It is situations like these that give rise to the scenario I described back in June: I Want my SSH. Additionally, a lot of social networking sites are publishing apps for the various app-driven smartphones out there. For users willing to invest a bit of money into it, corporate firewalls are no longer the barrier to slacking they once were.

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Monday, November 16, 2009

Packet size and latency

The event-log parser I'm working on has run into a serious performance wall. Parsing 60 minutes worth of security events takes 90 minutes. The bulk of that time is consumed in the 'get the event logs' part of the process, the 'parse the event logs' portion takes 5% of that time. Looking at packets, I see why.

I'm using Powershell2 for this script, as it has the very lovely Get-WinEvents commandlet. It is lovely because I can give it filter parameters, so it'll only give me the events I'm interested in and not all the rest. In practice, this reduces the number of events I'm parsing by 40%. Also nice is that it returns static list of events, not a pointer list to the ring-buffer that is the ususal Windows Event Log, so $Event[12345].TimeCreated() will stay static.

The reason the performance is so bad is that each event-log is individually delivered via RPC calls. Looking at packets, I see that the average packet size is around 200bytes. Happily, the interval between RPC-Response and the next RPC-Request are fractions of a millisecond, and the RPC-Response times are about a half millisecond so at least the network is crazy-responsive. But that packet size and the serial nature of this request means that the overall throughput is really bad.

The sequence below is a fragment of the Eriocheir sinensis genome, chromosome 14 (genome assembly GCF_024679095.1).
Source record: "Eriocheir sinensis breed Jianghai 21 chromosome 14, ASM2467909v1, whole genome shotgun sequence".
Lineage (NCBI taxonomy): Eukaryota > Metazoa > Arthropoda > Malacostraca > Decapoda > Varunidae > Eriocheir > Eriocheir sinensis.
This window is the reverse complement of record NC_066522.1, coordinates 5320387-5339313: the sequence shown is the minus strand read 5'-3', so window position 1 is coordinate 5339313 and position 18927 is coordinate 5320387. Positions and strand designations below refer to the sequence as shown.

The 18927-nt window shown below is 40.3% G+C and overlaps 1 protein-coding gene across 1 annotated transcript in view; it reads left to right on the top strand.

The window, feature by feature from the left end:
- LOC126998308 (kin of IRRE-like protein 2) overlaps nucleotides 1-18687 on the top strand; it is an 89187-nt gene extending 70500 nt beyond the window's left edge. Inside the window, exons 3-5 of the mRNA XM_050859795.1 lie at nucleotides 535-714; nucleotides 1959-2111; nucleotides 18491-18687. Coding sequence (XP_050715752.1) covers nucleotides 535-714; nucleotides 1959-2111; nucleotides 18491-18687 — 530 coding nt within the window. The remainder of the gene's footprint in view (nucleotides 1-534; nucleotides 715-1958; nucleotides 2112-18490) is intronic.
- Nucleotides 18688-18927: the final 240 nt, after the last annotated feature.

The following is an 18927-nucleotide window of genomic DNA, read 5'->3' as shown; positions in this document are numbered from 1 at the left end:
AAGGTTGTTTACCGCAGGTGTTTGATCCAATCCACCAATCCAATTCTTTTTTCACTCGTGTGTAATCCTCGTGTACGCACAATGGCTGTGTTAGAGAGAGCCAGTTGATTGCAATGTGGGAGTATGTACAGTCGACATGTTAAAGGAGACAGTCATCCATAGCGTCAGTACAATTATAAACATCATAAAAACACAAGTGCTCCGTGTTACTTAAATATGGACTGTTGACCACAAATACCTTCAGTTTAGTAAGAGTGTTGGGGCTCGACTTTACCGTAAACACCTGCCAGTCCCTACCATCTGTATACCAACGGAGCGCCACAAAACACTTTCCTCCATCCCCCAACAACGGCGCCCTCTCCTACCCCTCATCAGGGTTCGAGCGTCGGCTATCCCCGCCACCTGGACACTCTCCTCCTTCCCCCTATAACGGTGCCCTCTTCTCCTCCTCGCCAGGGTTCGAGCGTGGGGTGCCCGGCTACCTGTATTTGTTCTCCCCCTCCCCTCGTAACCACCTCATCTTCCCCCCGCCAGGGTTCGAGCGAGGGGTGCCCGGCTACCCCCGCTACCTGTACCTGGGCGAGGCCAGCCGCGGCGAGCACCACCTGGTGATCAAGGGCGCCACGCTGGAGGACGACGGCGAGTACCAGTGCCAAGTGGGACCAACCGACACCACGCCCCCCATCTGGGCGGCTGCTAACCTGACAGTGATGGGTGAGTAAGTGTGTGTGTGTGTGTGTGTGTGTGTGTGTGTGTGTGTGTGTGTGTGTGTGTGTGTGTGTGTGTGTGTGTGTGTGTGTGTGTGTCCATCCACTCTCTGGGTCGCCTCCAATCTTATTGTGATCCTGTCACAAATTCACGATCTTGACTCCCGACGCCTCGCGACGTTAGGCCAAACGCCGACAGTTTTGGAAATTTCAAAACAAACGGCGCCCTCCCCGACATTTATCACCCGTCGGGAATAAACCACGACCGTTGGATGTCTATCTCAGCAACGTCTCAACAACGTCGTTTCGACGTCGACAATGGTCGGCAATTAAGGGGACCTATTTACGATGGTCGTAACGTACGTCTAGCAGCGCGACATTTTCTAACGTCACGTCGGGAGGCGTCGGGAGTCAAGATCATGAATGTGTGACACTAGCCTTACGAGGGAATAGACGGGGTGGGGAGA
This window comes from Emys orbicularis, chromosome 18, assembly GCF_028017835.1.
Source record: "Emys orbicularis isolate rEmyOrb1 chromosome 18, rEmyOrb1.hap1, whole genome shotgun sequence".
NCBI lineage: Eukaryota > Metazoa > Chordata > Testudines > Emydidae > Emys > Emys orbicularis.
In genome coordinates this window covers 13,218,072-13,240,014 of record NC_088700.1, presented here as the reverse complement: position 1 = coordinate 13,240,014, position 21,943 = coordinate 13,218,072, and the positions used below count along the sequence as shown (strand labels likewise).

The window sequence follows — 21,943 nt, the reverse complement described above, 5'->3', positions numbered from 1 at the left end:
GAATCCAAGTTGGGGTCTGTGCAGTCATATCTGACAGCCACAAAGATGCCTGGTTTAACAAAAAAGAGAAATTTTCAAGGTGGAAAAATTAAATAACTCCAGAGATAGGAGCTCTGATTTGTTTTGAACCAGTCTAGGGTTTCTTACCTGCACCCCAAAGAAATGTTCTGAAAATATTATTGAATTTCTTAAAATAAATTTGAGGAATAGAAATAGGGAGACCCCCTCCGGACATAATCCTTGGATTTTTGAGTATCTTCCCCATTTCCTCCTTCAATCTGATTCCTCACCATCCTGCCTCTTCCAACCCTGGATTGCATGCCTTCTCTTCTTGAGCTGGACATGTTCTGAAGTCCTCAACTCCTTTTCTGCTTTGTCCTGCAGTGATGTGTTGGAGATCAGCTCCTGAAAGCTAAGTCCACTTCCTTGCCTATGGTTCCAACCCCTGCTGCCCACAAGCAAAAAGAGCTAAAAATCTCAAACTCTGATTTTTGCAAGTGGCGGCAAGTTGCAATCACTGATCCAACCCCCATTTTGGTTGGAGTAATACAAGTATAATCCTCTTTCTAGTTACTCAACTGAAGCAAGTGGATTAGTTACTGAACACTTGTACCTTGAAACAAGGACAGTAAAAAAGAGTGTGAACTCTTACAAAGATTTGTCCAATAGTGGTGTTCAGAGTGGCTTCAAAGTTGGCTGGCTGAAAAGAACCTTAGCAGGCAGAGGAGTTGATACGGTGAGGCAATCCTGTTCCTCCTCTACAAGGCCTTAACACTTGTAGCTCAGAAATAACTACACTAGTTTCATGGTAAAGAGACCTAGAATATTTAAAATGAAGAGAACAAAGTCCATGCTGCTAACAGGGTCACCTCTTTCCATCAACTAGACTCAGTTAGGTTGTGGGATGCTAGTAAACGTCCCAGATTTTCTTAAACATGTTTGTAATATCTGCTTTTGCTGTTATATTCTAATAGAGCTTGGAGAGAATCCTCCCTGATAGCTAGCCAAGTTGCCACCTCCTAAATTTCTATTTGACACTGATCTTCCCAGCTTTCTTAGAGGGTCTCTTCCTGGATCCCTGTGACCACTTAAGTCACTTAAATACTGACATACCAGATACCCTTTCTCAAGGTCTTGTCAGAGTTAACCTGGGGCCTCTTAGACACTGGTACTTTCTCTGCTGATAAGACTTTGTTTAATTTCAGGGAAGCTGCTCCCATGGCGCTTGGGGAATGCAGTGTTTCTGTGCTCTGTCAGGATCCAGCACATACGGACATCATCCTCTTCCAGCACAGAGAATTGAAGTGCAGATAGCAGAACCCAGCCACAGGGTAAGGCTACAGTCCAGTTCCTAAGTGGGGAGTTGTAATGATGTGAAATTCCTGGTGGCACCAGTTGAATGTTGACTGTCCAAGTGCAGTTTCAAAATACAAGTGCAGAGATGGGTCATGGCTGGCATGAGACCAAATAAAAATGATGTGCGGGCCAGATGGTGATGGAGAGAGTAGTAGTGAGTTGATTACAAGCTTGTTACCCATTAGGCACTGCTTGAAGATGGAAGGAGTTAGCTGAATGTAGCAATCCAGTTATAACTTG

If there were a way to phrase the Get-WinEvents command to only populate the attributes I'm interested in and not any of the others (such as .Message(), which is the free-text message portion of the event, quite large, and noticibly laggy in retrieving), it could go a LOT faster. Since I don't have powershell installed on my domain controllers right now, I can't see how much running it directly on them would improve things. I suspect it would improve it by a lot since it should be able to use direct-API methods to extract event-log data rather than RPC-based methods.

As it is, we may have to resort to log-shipping. With over a GB of security event-log generated per DC, per day, that log server is going to have to have large logs. It has to be at least Vista or Windows 2008 in order to get shipped logs in the first place. Sad for us, we don't really have any spare hardware or VM space for a new server like that.